NEW YORK (TheStreet) -- Corporate executives continue to moan about weak enterprise spending and its effect on their companies' growth. This has persisted for almost three years.
But if were to look solely at the results of global cloud computing giant Salesforce.com (CRM) you would wonder what are they complaining about. For Salesforce, whose stock continues to be a source of angst for value investors, growth has come in great abundance. And there are no meaningful signs of slowing down.
The last time I talked about this company, I was forced to admit defeat. I tapped out after two years of Salesforce quenching the Street's growth appetite. In the process, management planted its flag on the forehead of the all-popular software-as-a-service (SaaS) market.
Salesforce, which is often criticized for weak profits, came to an understanding. The company realized before everyone else that corporations may not have invested in hardware and other big-ticket enterprise systems, but they've certainly placed a priority on customer relationship management (CRM).
Even better, with its expertise in the cloud to manage various business functions like sales, marketing and big data analysis, Salesforce figured out how to service these needs at a fraction of the cost.
The company's subscription platform has become the new standard, replacing the traditional contracts and bundled licenses from the likes of IBM (IBM) and SAP (SAP). And Salesforce's growth, according to research firm Gartner, has only just begun.
The CRM market is expected to grow to $24 billion this year and by another 50% in three years. Accordingly, rivals like Oracle (ORCL) and IBM have begun to make significant capital investments to make the most of that explosion. But it won't be easy. The thing to remember here is that the cloud is the key component of the CRM market .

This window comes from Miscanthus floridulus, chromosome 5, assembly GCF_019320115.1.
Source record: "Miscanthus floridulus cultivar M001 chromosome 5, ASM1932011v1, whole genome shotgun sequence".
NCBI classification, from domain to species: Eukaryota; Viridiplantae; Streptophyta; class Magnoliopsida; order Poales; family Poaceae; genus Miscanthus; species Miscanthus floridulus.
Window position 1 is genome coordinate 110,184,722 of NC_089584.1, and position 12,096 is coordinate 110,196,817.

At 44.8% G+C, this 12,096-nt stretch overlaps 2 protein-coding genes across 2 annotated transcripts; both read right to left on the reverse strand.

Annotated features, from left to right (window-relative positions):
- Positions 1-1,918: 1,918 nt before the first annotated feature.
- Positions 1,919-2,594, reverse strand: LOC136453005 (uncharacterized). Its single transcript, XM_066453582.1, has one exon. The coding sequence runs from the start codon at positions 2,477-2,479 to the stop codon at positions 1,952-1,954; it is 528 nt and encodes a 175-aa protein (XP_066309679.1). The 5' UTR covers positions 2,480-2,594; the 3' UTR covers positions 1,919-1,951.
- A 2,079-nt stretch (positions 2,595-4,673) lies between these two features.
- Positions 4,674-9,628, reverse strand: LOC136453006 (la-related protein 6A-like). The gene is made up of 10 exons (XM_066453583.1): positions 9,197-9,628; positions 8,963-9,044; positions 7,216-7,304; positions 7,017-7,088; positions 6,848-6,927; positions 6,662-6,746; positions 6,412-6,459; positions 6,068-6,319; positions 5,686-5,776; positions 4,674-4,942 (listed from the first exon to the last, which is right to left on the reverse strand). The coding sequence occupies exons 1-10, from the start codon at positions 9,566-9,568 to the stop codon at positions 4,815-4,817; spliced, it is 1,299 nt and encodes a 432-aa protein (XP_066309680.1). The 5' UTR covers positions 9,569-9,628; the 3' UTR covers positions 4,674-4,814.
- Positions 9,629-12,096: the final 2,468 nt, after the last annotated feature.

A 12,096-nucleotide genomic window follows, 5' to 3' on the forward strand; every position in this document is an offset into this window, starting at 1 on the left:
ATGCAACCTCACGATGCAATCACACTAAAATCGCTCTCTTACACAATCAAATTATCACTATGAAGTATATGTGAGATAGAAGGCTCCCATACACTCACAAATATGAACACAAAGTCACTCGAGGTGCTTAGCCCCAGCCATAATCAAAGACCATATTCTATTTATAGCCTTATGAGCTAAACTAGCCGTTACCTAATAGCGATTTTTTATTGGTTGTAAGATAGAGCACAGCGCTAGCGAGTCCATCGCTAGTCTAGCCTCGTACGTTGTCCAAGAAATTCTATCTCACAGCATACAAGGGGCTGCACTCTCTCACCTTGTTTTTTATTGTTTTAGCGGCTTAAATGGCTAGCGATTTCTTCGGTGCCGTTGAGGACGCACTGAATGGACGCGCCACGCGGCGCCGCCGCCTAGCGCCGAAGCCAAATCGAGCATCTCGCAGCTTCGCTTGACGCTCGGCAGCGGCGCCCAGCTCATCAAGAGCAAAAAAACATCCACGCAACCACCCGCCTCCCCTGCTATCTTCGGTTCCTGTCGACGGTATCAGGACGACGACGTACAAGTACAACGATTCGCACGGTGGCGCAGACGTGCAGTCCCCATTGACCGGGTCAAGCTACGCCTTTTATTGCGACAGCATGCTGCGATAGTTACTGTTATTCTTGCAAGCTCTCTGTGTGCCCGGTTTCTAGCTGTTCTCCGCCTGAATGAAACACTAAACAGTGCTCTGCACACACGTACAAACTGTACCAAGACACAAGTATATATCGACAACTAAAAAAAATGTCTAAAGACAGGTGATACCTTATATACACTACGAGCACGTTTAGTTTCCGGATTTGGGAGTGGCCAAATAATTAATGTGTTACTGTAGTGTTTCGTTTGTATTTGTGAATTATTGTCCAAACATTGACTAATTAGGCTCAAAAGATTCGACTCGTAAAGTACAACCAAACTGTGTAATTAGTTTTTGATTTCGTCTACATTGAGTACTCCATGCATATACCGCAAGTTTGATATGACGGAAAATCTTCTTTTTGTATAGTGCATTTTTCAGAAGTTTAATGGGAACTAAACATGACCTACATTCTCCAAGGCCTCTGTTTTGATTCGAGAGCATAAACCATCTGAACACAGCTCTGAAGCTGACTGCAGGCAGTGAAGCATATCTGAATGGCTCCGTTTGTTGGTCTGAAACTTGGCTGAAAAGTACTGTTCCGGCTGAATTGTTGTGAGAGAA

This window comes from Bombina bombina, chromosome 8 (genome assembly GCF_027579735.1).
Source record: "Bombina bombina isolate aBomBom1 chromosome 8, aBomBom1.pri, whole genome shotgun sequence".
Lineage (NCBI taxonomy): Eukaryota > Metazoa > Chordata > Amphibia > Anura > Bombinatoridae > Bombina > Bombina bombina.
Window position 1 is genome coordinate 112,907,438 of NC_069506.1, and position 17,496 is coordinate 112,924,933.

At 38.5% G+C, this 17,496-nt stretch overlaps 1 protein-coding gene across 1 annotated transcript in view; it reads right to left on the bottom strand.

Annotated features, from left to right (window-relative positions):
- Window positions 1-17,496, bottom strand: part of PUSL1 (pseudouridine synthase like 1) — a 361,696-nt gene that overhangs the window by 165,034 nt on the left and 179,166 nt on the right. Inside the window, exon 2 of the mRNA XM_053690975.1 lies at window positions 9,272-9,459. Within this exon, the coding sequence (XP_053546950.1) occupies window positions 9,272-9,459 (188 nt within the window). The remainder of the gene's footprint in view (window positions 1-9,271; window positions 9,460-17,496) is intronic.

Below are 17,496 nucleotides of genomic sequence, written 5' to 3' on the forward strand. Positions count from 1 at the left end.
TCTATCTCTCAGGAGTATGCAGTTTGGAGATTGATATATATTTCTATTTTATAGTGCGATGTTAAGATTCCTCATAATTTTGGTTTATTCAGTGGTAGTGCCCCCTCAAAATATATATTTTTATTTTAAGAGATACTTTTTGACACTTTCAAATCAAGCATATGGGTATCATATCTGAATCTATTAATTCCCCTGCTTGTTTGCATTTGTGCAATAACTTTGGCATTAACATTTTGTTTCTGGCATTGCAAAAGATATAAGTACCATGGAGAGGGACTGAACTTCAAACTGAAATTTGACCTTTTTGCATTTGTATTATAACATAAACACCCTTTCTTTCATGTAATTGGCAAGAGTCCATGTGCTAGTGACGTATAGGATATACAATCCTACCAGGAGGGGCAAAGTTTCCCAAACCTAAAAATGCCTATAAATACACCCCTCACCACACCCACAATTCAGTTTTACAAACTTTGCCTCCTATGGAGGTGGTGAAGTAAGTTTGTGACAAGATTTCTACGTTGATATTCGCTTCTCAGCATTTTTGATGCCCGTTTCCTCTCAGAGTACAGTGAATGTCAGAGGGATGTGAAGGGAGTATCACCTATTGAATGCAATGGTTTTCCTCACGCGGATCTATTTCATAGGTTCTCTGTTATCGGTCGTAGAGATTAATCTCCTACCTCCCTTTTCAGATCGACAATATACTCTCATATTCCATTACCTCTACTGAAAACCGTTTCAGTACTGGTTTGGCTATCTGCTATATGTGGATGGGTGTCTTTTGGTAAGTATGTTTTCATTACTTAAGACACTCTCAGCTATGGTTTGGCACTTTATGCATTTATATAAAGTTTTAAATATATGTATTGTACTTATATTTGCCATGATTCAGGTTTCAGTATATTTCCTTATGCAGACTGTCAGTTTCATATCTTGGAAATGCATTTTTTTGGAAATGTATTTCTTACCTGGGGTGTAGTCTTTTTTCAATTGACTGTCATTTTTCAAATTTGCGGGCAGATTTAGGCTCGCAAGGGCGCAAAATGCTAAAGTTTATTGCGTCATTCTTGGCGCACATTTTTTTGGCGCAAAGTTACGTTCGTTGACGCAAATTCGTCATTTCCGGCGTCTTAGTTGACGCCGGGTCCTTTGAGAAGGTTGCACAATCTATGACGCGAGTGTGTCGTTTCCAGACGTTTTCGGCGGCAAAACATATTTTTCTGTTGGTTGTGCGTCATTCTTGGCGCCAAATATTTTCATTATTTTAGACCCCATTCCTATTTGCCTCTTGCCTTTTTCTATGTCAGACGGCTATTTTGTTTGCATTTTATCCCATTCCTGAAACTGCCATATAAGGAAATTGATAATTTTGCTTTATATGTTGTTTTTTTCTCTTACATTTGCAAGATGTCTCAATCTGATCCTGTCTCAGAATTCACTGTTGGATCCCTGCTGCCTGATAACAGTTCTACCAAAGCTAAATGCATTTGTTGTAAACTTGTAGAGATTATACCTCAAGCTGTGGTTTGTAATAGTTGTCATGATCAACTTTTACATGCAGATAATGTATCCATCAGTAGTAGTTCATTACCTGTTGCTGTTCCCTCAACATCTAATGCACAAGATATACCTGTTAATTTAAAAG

Aside from being the only company within the group that has cloud in its logo, Salesforce.com has been second to no one in terms of fulfilling the CRM requirements that businesses demand. And Salesforce's $2.5 billion acquisition of ExactTarget widened the gap between itself and the competition.
There were rumblings about whether Salesforce overpaid. The source of the concern was that ExactTarget's posted annual revenue declines in the neighborhood of $20 million per year. (I was one of those critics.)
But it didn't take long for me to appreciate what Salesforce's management saw. ExactTarget added immediate value to Salesforce's existing portfolio. Plus the deal will help drive Salesforce's capabilities in areas like digital marketing and service function efficiency.
Plus, with research firms like Forrester predicting that the market for digital marketing will grow to over $43 billion in the next two years, this was no-brainer.
The way I see it, Salesforce paid $2.5 billion to secure its future in $36 billion and $43 billion markets. It's not such a bad deal after all, especially considering that Salesforce is already the leader in that market.
Salesforce will announce fourth-quarter and full-year results on Thursday. Investors are eager to see if the company can continue its winning streak. The Street will be looking for 6 cents in earnings per share on revenue of $1.13 billion, which would represent 35% year-over-year revenue growth.
Management, which has raised guidance twice in the past two quarters, shouldn't have a hard time delivering the goods. As is often the case with momentum growth stories, guidance will be the key driver of the stock here.
Investors should pay attention to the billings metric. This is the number that indicates the strength of future sales. Billings haven't been as gaudy as they have been in the past, but anything above 30% should be seen as a positive.
Regardless of these numbers say, it's only one quarter. And there's no denying that Salesforce is an excellent growth story right now. As I've said, though, weak enterprise spending has been cited from several sluggish results, especially in the tech sector.
With money already taken out from big name disappointments like IBM, I expect shares of Salesforce to soar with any positive outlook by management. Those on the sidelines waiting for a better entry point may have to wait a while longer.
At the time of publication, the author held no position in any of the stocks mentioned.
This article represents the opinion of a contributor and not necessarily that of TheStreet or its editorial staff.